A community meeting on March 18 offers a first glimpse of two options for the redevelopment of Metro's shuttered Division 6 bus yard in Venice.

Division 6 siteMetro

The Division 6 site, which encompasses more than three acres of land just off of Venice Beach, is bounded by Sunset Avenue to the north, Main Street to the east, Pacific Avenue to the west and Thornton Place to the south. Originally the Pacific Electric railway's Ocean Park Car House, the facility survived the end of the storied Red Car system to enter a second life serving the buses which replaced Southern California's sprawling streetcar system. Metro ceased operating out of Division 6 in 2016, opening the property up for redevelopment.

While Metro officials repeatedly cautioned that the outreach and development stages for the project are ongoing, two alternatives from two different teams were offered for community consideration at the virtual meeting.

Aerial view looking southwestCamden Securities Company

The first option, called Sunset + Main, is proposed by lead developer Camden Securities Company, with EAH Housing serving as developer and operator for planned on-site affordable units. The project team also includes design work by Egan Simon Architecture and AC Martin, per a presentation.

The Sunset + Main plan calls for the construction of multiple mixed-use buildings, ranging from four to five stories in height, containing a combined total of 310 one-, two-, and three-bedroom dwellings - including 75 deed-restricted affordable units - accompanied by 17,000 square feet of commercial space, 151 public parking stalls, and 510 resident parking stalls.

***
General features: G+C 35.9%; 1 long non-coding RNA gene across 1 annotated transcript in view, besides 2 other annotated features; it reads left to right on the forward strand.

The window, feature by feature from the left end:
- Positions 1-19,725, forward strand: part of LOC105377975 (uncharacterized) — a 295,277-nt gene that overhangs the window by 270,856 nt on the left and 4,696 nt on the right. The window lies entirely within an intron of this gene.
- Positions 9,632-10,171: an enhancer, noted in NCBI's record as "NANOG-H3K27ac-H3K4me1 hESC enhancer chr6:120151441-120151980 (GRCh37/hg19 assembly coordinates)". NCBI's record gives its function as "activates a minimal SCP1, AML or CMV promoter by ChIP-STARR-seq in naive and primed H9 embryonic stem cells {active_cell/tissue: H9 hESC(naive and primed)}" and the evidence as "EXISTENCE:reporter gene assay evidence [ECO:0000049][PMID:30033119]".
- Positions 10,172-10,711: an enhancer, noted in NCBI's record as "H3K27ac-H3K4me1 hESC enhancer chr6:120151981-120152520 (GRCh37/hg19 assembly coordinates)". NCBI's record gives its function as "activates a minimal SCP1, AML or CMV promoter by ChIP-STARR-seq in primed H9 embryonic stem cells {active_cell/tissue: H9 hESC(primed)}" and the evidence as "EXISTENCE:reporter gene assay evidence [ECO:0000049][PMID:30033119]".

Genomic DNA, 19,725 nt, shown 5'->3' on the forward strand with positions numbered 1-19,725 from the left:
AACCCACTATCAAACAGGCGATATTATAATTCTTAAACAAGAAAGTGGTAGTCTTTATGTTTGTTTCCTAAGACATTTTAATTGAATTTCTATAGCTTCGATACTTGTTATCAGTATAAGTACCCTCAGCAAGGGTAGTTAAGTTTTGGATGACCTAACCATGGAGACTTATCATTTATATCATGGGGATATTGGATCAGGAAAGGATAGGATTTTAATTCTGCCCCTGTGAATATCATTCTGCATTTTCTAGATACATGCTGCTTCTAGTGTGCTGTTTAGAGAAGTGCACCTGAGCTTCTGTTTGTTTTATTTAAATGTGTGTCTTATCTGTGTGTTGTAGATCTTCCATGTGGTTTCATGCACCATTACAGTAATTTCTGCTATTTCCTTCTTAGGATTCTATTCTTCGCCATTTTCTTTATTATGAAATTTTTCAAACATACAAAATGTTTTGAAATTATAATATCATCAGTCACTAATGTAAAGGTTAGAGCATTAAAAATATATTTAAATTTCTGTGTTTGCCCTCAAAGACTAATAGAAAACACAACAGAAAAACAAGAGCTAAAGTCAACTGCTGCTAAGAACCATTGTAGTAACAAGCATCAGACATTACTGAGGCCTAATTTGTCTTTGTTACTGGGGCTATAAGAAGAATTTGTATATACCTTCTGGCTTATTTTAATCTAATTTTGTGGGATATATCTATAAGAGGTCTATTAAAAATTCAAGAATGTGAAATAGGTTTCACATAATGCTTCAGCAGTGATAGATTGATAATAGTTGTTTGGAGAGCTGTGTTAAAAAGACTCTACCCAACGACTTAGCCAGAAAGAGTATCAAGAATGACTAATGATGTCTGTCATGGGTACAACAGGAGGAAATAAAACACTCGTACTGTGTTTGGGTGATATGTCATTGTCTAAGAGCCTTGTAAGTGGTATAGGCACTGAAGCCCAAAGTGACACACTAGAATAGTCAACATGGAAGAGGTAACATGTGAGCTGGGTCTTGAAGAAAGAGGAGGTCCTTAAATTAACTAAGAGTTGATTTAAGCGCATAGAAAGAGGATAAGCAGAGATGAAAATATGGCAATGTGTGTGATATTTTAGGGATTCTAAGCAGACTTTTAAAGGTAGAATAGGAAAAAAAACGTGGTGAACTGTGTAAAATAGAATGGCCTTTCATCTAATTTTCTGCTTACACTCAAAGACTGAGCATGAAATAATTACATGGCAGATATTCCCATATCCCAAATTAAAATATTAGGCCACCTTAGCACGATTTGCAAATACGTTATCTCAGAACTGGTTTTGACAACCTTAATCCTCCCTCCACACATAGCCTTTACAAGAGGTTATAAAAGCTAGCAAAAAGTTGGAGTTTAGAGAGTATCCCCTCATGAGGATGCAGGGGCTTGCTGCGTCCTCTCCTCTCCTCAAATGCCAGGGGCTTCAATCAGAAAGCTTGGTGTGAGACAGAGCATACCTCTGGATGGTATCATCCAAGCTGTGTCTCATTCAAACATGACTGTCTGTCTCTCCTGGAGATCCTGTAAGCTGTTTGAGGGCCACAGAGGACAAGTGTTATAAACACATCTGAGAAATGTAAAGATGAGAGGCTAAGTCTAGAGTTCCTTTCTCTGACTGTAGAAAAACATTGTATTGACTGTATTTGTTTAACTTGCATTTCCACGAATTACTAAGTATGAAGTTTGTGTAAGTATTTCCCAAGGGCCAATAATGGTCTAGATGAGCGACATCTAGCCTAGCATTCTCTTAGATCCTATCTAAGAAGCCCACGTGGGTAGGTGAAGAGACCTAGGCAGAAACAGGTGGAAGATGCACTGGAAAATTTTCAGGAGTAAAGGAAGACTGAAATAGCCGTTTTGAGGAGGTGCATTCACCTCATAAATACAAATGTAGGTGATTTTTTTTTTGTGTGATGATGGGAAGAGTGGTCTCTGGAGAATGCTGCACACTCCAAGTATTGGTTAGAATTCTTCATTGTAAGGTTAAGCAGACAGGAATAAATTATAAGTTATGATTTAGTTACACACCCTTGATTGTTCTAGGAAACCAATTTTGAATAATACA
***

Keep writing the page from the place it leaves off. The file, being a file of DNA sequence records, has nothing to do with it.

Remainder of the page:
Site planCamden Securities Company

Sunset + Main breaks up the large development site with publicly and privately accessible open spaces, including a residential courtyard, gardens, and an extension of the Thornton Avenue walk street. Plans also show for amenity decks, a rooftop restaurant, and a plaza which would serve as the new home of a Vietnam War memorial which currently fronts Pacific Avenue.

The developer is pursuing traditional financing mechanisms for the market-rate component of the project, including C-PACE money, while the affordable development would pursue tax credit and grant funding.

Aerial view looking westMetro Venice Art Collective LLC

The second proposal, called Metro on Main, comes from Metro Venice Art Collective, LLC - an entity led by the Pinyon Group. Other project team members include the AFL-CIO Housing Investment Trust, design firms Steinberg Hart and Marmol Radziner, and Gehl.

Their proposal, as related in a separate presentation, would include 314 studio, one-, two-, and three-bedroom dwellings - including 86 affordable units - with 30,000 square feet of ground-floor commercial space and a mixture of public and private parking spaces.

Metro on Main calls for larger buildings up to seven-stories in height, once again broken up through the inclusion of public open space in the form of an east-west retail paseo and residential open spaces. The Vietnam War memorial would be retained along Pacific Avenue, in this alternative.

Site planMetro Venice Art Collective LLC

According to the presentation, the total cost of the project is approximately $315.8 million, which would be divided between $130.2 million in equity and $185.6 million from AFL-CIO.

According to the Metro presentation, a recommendation to the agency's Board of Directors for which developer to enter into an exclusive negotiation agreement is expected in Spring or Summer of 2024. After that point, community outreach for the entitlement process would commence.

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